I think you've let the cat out of the bag for your opponents in the upcoming Seniors Tournament. :) Now they'll be ready for you.

I've seen you using this break to success over the last 5 or 6 weeks.

I used to use it about 15 years ago. I saw it in the "Winning One Pocket (WOP)" companion to the SMS. "Eddie Kelly's reaction when seeing a diagram of it was "Not with a gun to my head".

However, your recent success with it has more likely been helped by the current slow playing conditions of the tables you've been playing on. WOP mentions that this break is especially suited for slow, humid tables where the usual break may sell out easier.

It's not a difficult break to learn and you've been getting good results with it. It also has a surprise effect on people who are to familiar with it and may also force people into kicking on their return shot making it harder for them to equalize quickly.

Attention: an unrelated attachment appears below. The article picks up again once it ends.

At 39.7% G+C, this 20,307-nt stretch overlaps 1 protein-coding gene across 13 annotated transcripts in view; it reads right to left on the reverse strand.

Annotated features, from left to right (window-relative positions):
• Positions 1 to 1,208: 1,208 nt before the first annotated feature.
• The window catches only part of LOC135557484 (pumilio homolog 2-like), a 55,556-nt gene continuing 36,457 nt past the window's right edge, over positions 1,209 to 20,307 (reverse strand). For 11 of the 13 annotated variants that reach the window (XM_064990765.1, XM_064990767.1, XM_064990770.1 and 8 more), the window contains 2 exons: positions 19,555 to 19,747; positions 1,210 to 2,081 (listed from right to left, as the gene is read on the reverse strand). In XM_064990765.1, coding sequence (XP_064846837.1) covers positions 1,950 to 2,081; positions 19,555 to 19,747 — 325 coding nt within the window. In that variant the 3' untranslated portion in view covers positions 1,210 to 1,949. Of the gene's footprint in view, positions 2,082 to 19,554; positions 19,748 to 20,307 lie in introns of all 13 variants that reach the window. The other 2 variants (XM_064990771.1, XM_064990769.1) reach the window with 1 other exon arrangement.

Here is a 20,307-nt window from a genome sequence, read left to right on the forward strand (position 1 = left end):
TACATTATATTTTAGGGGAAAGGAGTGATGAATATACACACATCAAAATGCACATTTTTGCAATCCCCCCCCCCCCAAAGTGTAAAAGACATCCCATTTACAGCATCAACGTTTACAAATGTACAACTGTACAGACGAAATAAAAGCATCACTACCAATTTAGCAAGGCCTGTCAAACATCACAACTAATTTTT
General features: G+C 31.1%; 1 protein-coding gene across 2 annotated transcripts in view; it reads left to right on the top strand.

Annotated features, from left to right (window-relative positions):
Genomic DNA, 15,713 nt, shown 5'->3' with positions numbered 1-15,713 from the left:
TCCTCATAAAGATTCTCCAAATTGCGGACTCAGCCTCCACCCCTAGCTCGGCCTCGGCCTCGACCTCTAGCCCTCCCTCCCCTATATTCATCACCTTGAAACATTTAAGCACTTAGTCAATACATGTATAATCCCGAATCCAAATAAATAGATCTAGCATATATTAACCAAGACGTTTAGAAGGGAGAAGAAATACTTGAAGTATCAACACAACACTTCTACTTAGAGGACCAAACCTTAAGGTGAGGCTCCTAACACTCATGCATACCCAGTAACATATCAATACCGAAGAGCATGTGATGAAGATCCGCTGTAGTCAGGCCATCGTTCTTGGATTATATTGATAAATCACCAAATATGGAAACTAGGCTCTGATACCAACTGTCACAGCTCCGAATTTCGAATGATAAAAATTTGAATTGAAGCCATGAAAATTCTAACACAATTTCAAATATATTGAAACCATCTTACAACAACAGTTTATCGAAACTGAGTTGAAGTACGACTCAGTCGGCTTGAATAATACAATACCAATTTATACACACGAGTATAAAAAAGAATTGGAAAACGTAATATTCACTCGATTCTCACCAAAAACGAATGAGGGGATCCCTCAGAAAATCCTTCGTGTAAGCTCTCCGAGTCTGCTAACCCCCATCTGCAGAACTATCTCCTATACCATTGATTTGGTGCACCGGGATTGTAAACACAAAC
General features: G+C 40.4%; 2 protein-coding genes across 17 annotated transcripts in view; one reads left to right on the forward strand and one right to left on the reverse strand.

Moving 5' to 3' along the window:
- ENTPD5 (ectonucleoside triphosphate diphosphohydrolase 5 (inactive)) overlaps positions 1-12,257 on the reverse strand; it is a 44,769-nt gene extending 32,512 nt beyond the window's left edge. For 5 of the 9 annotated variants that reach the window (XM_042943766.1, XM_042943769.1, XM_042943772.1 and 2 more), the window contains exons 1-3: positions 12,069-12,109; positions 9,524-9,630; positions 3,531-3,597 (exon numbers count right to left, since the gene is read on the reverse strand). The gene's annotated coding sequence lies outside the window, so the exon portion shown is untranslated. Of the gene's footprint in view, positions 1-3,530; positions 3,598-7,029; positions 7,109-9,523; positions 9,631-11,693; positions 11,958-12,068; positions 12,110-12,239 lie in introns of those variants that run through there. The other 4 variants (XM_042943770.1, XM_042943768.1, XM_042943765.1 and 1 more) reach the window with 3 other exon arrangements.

A similarly off-putting break is one I've seen 9-ball George use where he manages to freeze the cue to the head ball. This is also mentioned in WOP.
When I played against it the guy almost never got a ball in front of his pocket. Maybe he just wasn't confident enough in it to hit 'em at proper speed.

I can't imagine, though, why a slower table would be better for it.
 

Jeff sparks

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Apr 2, 2015
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Ok,
I went back and read the links so generously provided by Larry and Dennis.
In one of those links the Ghost describes the table and weather conditions that are conducive to the success of the kick break. I have been playing on tables exactly like he describes and weather conditions very similar also. There in lies the explanation of why this break has been treating me so well lately.

I haven't tried it out on dry tables with clean newly polished balls yet, but I'm thinking it won't be necessary because the desired effect would not be achieved without the wet conditions. I will go back to the conventional break when conditions warrant it.

Thanks
 

u12armresl

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Jan 6, 2008
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399
I do love that break, but it takes work and time.